death and rebirth if you're a Buddhist.
Even the smallest soul could swim the English Channel in that time or climb, like a ten-month-old child, every step of the Washington Monument to travel across, up, down, over or through --you won't know till you get there which to do.
He laid on me for a few seconds said Roscoe Black, who lived to tell about his skirmish with a grizzly bear in Glacier Park.
He laid on me not doing anything.
I could feel his heart beating against my heart.
Never mind lie and lay, the whole world confuses them.
For Roscoe Black you might say all forty-nine days flew by.
I was raised on the Old Testament.
In it God talks to Moses, Noah, Samuel, and they answer.
People confer with angels.
Certain animals converse with humans.
It's a simple world, full of crossovers.
Heaven's an airy Somewhere, and God has a nasty temper when provoked, but if there's a Hell, little is made of it.
No longtailed Devil, no eternal fire, and no choosing what to come back as.
When the grizzly bear appears, he lies/lays down on atheist and zealot.
In the pitch-dark each of us waits for him in Glacier Park.


Written by Rudyard Kipling | Create an image from this poem

Natural Theology

  Primitive
I ate my fill of a whale that died
 And stranded after a month at sea.
.
.
.
There is a pain in my inside.
Why have the Gods afflicted me? Ow! I am purged till I am a wraith! Wow! I am sick till I cannot see! What is the sense of Religion and Faith : Look how the Gods have afflicted me! Pagan How can the skin of rat or mouse hold Anything more than a harmless flea?.
.
.
The burning plague has taken my household.
Why have my Gods afflicted me? All my kith and kin are deceased, Though they were as good as good could be, I will out and batter the family priest, Because my Gods have afflicted me! Medi/Eval My privy and well drain into each other After the custom of Christendie.
.
.
.
Fevers and fluxes are wasting my mother.
Why has the Lord afflicted me? The Saints are helpless for all I offer-- So are the clergy I used to fee.
Henceforward I keep my cash in my coffer, Because the Lord has afflicted me.
Material I run eight hundred hens to the acre They die by dozens mysteriously.
.
.
.
I am more than doubtful concerning my Maker, Why has the Lord afflicted me? What a return for all my endeavour-- Not to mention the L.
S.
D! I am an atheist now and for ever, Because this God has afflicted me! Progressive Money spent on an Army or Fleet Is homicidal lunacy.
.
.
.
My son has been killed in the Mons retreat, Why is the Lord afflicting me? Why are murder, pillage and arson And rape allowed by the Deity? I will write to the Times, deriding our parson Because my God has afflicted me.
Chorus We had a kettle: we let it leak: Our not repairing it made it worse.
We haven't had any tea for a week.
.
.
The bottom is out of the Universe! Conclusion This was none of the good Lord's pleasure, For the Spirit He breathed in Man is free; But what comes after is measure for measure, And not a God that afflicteth thee.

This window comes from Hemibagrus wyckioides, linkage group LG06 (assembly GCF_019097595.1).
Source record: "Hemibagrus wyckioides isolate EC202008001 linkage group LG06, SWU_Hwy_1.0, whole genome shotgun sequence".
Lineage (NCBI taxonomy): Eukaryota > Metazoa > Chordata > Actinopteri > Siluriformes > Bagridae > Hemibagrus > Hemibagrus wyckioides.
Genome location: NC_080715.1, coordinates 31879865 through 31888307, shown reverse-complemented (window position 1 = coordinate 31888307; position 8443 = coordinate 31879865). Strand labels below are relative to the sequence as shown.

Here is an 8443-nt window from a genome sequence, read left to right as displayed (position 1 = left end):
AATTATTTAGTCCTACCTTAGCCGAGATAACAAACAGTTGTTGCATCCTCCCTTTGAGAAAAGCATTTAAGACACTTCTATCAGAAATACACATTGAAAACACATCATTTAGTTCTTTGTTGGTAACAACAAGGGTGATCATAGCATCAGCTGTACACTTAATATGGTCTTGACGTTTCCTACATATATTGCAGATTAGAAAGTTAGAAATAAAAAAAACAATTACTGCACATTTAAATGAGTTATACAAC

As was the sowing so the reaping Is now and evermore shall be.
Thou art delivered to thine own keeping.
Only Thyself hath afflicted thee!
Written by Robert Burns | Create an image from this poem

110. Epistle to a Young Friend

 May—, 1786.
I LANG hae thought, my youthfu’ friend, A something to have sent you, Tho’ it should serve nae ither end Than just a kind memento: But how the subject-theme may gang, Let time and chance determine; Perhaps it may turn out a sang: Perhaps turn out a sermon.
Ye’ll try the world soon, my lad; And, Andrew dear, believe me, Ye’ll find mankind an unco squad, And muckle they may grieve ye: For care and trouble set your thought, Ev’n when your end’s attained; And a’ your views may come to nought, Where ev’ry nerve is strained.
I’ll no say, men are villains a’; The real, harden’d wicked, Wha hae nae check but human law, Are to a few restricked; But, Och! mankind are unco weak, An’ little to be trusted; If self the wavering balance shake, It’s rarely right adjusted! Yet they wha fa’ in fortune’s strife, Their fate we shouldna censure; For still, th’ important end of life They equally may answer; A man may hae an honest heart, Tho’ poortith hourly stare him; A man may tak a neibor’s part, Yet hae nae cash to spare him.
Aye free, aff-han’, your story tell, When wi’ a bosom crony; But still keep something to yoursel’, Ye scarcely tell to ony: Conceal yoursel’ as weel’s ye can Frae critical dissection; But keek thro’ ev’ry other man, Wi’ sharpen’d, sly inspection.
The sacred lowe o’ weel-plac’d love, Luxuriantly indulge it; But never tempt th’ illicit rove, Tho’ naething should divulge it: I waive the quantum o’ the sin, The hazard of concealing; But, Och! it hardens a’ within, And petrifies the feeling! To catch dame Fortune’s golden smile, Assiduous wait upon her; And gather gear by ev’ry wile That’s justified by honour; Not for to hide it in a hedge, Nor for a train attendant; But for the glorious privilege Of being independent.
The fear o’ hell’s a hangman’s whip, To haud the wretch in order; But where ye feel your honour grip, Let that aye be your border; Its slightest touches, instant pause— Debar a’ side-pretences; And resolutely keep its laws, Uncaring consequences.